Kampala had an estimated population of 1,208,544 in 2002. Limited employment outside Kampala during the 1970s and 1980s encouraged migration to the city. After the revitalization of the economy in the 1990s, most have not moved back to their home districts.
The Baganda made up 16.9 percent of Uganda's population, Banyakole 9.5 percent, Basoga 8.4 percent, Bakiga 6.9 percent, Iteso 6.4 percent, Langi 6.1 percent, Acholi 4.7 percent, Bagisu 4.6 percent, Lugbara 4.2 percent, Bunyoro 2.7 percent, other 29.6 percent, according to the 2002 census. In Kampala, the Bagandamake up over 60 percent of the Greater Kampala region's population. Inter-tribal marriage in Uganda is still rare, and although many Kampala residents have been born and bred in the city they still define themselves by their tribal roots.
English is the official language, taught in grade schools, used in courts of law and by most newspapers and some radio broadcasts. Ganda or Luganda are the most widely used of the Niger-Congo languages, preferred for native language publications in the capital and may be taught in school. Also used are other Niger-Congo languages, Nilo-Saharan languages, Swahili, and Arabic. In the suburbs, local languages are spoken widely alongside English, Swahili and Luganda.
Roman Catholics made up 41.9 percent of the population in 2002, Protestants 42 percent, (Anglican 35.9 percent, Pentecostal 4.6 percent, Seventh Day Adventist 1.5 percent), Muslim 12.1 percent, other 3.1 percent, none 0.9 percent.
Kampala has a technical institute and is the location of Makerere University, which was founded in 1922 and for many years was the only such educational institution in East Africa.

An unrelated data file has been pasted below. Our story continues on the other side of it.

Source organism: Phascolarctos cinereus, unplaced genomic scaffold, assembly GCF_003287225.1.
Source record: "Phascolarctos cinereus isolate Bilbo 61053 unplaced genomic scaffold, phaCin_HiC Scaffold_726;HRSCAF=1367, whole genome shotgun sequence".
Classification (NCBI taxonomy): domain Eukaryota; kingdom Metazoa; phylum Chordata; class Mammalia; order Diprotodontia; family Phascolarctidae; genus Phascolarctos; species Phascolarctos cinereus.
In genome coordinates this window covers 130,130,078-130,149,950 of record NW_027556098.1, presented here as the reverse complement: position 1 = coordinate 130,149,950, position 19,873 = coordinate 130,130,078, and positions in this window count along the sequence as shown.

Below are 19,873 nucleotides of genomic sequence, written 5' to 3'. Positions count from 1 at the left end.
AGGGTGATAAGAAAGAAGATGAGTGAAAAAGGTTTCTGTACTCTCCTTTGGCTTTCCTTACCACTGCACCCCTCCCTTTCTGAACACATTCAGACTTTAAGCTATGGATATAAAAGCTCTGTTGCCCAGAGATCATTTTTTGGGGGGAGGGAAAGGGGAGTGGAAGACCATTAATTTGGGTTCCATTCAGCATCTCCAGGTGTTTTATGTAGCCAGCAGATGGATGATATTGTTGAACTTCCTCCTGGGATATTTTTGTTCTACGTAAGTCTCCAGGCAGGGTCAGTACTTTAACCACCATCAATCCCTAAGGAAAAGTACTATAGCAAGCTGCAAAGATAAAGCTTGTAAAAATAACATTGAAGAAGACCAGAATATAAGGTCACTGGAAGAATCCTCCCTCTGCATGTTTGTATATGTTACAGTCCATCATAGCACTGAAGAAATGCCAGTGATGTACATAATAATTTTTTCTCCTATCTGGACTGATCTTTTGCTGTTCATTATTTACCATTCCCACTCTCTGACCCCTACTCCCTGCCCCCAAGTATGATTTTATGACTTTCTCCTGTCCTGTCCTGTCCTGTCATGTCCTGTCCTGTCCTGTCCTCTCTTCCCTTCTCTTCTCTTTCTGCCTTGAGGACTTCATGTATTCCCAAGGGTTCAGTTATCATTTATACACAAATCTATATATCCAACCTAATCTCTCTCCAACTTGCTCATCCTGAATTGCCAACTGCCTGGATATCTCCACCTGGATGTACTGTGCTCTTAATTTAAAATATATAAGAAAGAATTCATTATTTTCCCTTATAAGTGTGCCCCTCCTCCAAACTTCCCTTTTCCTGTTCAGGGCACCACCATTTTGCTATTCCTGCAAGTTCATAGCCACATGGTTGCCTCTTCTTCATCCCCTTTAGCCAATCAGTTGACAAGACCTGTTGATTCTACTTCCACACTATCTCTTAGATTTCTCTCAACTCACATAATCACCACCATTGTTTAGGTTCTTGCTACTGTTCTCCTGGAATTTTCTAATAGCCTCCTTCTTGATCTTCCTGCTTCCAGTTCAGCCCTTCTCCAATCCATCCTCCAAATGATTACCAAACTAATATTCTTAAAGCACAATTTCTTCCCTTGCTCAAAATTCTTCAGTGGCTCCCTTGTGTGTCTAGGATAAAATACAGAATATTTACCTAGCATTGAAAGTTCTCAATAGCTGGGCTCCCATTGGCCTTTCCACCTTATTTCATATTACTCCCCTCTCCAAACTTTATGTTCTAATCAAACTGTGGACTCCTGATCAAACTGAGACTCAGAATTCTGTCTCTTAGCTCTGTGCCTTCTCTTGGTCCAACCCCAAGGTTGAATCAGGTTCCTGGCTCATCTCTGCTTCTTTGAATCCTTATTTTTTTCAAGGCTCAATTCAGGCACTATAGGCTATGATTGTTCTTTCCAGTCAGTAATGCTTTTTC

Kampala is the location of the Uganda Museum, has the white Kibuli Mosque and several other mosques, Hindu temples, the Namirembe Anglican Cathedral, as well as the Mary’s Cathedral (Rubaga Cathedral), and St. Peter’s Roman Catholic Cathedral. The city has the Ugandan National Theatre, St. Balikuddembe Market (formerly Owino Market), and Nakasero Market. Kampala is also known for its nightlife, which includes a casino. Sites of interest include:
As capital of Uganda, Kampala's peace and prosperity have advanced and receded with the fortunes of the nation. With disparate ethnic groupings within the nation, with no established pattern of intermarriage between the tribes, and lacking a democratic tradition, Uganda has a long way to go before it resembles anything like a peaceful, prosperous democracy.
Genocide and war have delayed progress in this country, which has substantial natural resources, including fertile soils, regular rainfall, and sizable mineral deposits. Support from foreign countries and international agencies has aimed to rehabilitate and stabilize the economy by reforming the currency, raising producer prices on export crops, increasing prices of petroleum products, and improving civil service wages—all to dampen inflation and boost production and export earnings.